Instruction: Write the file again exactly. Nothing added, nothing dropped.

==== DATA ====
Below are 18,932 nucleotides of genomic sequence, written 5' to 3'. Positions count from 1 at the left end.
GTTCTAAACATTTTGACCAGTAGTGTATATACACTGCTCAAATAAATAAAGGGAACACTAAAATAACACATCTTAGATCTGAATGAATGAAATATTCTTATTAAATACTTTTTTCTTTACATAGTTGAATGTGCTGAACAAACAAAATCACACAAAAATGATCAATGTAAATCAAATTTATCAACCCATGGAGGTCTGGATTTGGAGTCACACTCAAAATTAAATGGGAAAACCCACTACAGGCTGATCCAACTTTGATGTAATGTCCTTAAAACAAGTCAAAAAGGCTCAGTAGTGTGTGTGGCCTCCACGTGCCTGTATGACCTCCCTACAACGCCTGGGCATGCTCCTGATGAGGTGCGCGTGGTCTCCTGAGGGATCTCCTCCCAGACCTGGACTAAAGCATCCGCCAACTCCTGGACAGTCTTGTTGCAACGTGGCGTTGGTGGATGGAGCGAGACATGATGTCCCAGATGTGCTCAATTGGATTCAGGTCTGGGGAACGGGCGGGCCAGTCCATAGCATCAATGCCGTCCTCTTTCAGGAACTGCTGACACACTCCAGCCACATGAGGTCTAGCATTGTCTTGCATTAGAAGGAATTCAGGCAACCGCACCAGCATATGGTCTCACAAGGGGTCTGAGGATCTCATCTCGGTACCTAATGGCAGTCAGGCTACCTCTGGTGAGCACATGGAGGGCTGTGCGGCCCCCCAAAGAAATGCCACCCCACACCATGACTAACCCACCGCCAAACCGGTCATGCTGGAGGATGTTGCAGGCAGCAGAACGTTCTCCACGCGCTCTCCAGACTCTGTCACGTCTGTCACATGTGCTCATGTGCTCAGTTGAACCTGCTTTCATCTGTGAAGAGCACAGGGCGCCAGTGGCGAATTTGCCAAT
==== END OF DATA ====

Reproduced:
Below are 18,932 nucleotides of genomic sequence, written 5' to 3'. Positions count from 1 at the left end.
GTTCTAAACATTTTGACCAGTAGTGTATATACACTGCTCAAATAAATAAAGGGAACACTAAAATAACACATCTTAGATCTGAATGAATGAAATATTCTTATTAAATACTTTTTTCTTTACATAGTTGAATGTGCTGAACAAACAAAATCACACAAAAATGATCAATGTAAATCAAATTTATCAACCCATGGAGGTCTGGATTTGGAGTCACACTCAAAATTAAATGGGAAAACCCACTACAGGCTGATCCAACTTTGATGTAATGTCCTTAAAACAAGTCAAAAAGGCTCAGTAGTGTGTGTGGCCTCCACGTGCCTGTATGACCTCCCTACAACGCCTGGGCATGCTCCTGATGAGGTGCGCGTGGTCTCCTGAGGGATCTCCTCCCAGACCTGGACTAAAGCATCCGCCAACTCCTGGACAGTCTTGTTGCAACGTGGCGTTGGTGGATGGAGCGAGACATGATGTCCCAGATGTGCTCAATTGGATTCAGGTCTGGGGAACGGGCGGGCCAGTCCATAGCATCAATGCCGTCCTCTTTCAGGAACTGCTGACACACTCCAGCCACATGAGGTCTAGCATTGTCTTGCATTAGAAGGAATTCAGGCAACCGCACCAGCATATGGTCTCACAAGGGGTCTGAGGATCTCATCTCGGTACCTAATGGCAGTCAGGCTACCTCTGGTGAGCACATGGAGGGCTGTGCGGCCCCCCAAAGAAATGCCACCCCACACCATGACTAACCCACCGCCAAACCGGTCATGCTGGAGGATGTTGCAGGCAGCAGAACGTTCTCCACGCGCTCTCCAGACTCTGTCACGTCTGTCACATGTGCTCATGTGCTCAGTTGAACCTGCTTTCATCTGTGAAGAGCACAGGGCGCCAGTGGCGAATTTGCCAAT